But what I find very hard to accept is this rueful, amused nostalgia that most of the educated class and the ex-radicals themselves seem to feel about those times. There is almost a universal absence of any serious, even half-serious moral reflection. You can see the hammer and sickle on t-shirts, I would not wonder if one day there would a KGB (or even NKVD) logo on the chests of young idealistic people. Swastikas on the other hand are quite a bit more rare. I freely grant that Nazi-Germany in its brief, awful history advanced even further into the darkness, but not radically further when you think of the sheer number of the victims of Marxism-Leninism. 

Stalin’s system was actually more dangerous in the sense that it survived much longer and was thus able to murder even more people – finally even becoming the object of half-amused nostalgia, having logos on t-shirts. The names of Vorkuta and Solovetsk should lead to similar chilling, horrified feeling as Dachau and Auschwitz – for me, for many people they actually do, but there is no real public awareness of those millions of nameless graves, no real collective sense of a living historical memory. The victims and the crimes are forgotten: it seems it’s all right to murder masses of innocent people if you can disguise your bloody hysteria into few stolen enlightenment dregs.

Tuesday, March 21, 2006

Why market control is crucial for liberty

Libertarians I think are the most short sighted people around since Communism went out of business. As with their Marxist-Leninist fellow anti-social liberals, libertarians totally ignore the base, irrational human nature - which is to act aggressively, fearfully and shortsightedly especially as collectives. What would happen in a society without any progressive taxation, income levelling and strong welfare structures? A very easy question to answer: property would accumalate, there would not be money for high quality public education and healthcare. As capitalism inevitably requires losers and steep income unequality, a large proportion of the population would not be able to pay for decent, competitive education, nor would they receive adequate and effective health care. In concequence both poverty and wealth would be increasingly inherited: the children would not have anything approaching a level playing field, talent would be wasted and the lack of talent would often be rewarded just because your parents (or more likely, foreparents) would have been succesful or plain lucky in the unpredictable, irrational market conditions.

A totally libertarian society would exist for about few seconds before dissolving into mob rule and violence. Victorian type raw capitalism would speedily create class hatred, blatant injustices and political extremism. It is a natural human tendency to create monopolies and closed elites, in short injustice and bondage. This of course is just as true about the total public control of the economy as well as the grave lack of it: total concentration of public power as in the Stalinist command economy leads to irrational terror (and needs it to be established at all). The same goes for the total anarchic absence of any concentrated power. Short term personal gain wins over long term overall good: that is why capitalism works at all. That is also why those who gain by capitalism would make decisions and act in the way that would counteract the work of the free market forces: companies would establish monopolies and limit competition, individuals would buy their non-intelligent offspring high quality education and influential places in society. This is why we need the strong state and social democratic structures to mitigate the negative concequences of the market forces and to ensure that the majority benefits from the growth. Liberty requires constant protection.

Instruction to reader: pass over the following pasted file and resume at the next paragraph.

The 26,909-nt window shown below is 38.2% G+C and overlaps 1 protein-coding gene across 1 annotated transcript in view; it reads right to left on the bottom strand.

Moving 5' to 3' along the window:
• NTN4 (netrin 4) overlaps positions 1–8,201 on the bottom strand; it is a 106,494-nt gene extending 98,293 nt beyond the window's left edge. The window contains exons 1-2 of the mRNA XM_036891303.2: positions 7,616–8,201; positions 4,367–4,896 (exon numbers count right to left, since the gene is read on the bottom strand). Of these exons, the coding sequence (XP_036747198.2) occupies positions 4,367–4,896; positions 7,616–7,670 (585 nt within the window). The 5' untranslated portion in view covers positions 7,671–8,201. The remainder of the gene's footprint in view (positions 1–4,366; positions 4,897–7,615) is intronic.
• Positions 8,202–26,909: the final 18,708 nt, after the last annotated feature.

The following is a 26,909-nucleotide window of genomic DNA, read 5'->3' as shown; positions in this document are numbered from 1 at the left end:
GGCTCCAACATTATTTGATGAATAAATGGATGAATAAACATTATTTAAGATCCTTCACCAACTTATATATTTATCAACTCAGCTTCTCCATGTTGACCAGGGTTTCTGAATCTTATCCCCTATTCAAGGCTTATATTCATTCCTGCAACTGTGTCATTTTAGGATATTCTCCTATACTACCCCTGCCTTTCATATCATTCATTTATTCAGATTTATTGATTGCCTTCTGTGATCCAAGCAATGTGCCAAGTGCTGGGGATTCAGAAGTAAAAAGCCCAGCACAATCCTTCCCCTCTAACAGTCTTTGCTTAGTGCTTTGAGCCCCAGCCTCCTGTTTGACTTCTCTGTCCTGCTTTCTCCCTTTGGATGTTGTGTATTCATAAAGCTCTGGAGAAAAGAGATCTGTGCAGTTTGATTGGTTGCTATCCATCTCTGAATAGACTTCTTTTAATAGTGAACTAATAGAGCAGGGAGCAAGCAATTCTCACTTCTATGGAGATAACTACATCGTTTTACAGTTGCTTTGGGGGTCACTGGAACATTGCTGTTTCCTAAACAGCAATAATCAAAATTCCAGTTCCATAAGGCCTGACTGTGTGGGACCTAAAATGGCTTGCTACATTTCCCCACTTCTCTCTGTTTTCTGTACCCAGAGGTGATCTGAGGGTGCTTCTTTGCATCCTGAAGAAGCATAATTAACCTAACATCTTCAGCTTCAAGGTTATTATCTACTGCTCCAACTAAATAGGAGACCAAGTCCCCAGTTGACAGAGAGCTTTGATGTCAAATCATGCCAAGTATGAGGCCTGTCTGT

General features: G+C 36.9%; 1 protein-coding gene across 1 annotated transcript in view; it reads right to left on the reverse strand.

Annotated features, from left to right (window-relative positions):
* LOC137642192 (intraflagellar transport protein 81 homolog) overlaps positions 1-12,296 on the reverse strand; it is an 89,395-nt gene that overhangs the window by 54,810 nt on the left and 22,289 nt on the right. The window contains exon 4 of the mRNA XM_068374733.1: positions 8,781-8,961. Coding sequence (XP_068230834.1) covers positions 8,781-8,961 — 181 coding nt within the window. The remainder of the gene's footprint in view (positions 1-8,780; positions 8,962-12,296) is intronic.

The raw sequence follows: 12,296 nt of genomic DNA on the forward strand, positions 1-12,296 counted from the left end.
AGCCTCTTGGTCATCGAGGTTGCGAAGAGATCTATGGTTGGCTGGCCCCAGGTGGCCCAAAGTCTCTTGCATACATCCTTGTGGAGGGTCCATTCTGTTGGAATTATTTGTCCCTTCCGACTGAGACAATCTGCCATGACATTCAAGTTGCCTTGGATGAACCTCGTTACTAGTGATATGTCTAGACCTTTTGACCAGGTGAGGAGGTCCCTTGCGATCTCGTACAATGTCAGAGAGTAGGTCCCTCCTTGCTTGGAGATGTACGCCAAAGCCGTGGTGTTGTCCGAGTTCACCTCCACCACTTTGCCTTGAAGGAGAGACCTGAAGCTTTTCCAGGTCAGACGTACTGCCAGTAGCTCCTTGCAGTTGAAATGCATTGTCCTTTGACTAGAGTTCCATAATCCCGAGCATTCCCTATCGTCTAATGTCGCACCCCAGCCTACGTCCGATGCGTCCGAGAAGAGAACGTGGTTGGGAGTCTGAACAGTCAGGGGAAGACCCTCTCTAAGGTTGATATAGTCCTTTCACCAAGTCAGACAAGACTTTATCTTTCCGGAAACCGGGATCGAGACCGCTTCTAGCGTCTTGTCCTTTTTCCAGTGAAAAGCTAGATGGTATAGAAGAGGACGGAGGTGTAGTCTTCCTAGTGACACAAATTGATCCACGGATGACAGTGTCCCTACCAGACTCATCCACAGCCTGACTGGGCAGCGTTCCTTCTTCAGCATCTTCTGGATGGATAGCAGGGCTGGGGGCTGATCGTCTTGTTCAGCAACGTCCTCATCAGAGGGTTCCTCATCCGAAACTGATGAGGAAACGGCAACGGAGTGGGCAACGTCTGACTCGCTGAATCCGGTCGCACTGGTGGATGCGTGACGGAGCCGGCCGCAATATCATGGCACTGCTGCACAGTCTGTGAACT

Thoughts on the morning bus

Once again strange morning glimpses of the hard working modern Finland: busy, tired people on their way to work, to school. I always aim to look at our Western post-industrial civilization, any civilization, like an anthropologist would: there have been a myriad ways to live and there will be a myriad more to come. This, our current way, is just one them, and so, very, very odd, very exceptional. I look at the cars, the buildings, the street advertisements, clothes, TV programmes, and can often reach a state of pure wonder – how strange, how inexplicable that we should have arrived to this particular constellation. And how ephemeral it will turn out to be: one day, historically not a very long time from now, we will be one with Niniveh and Tyre.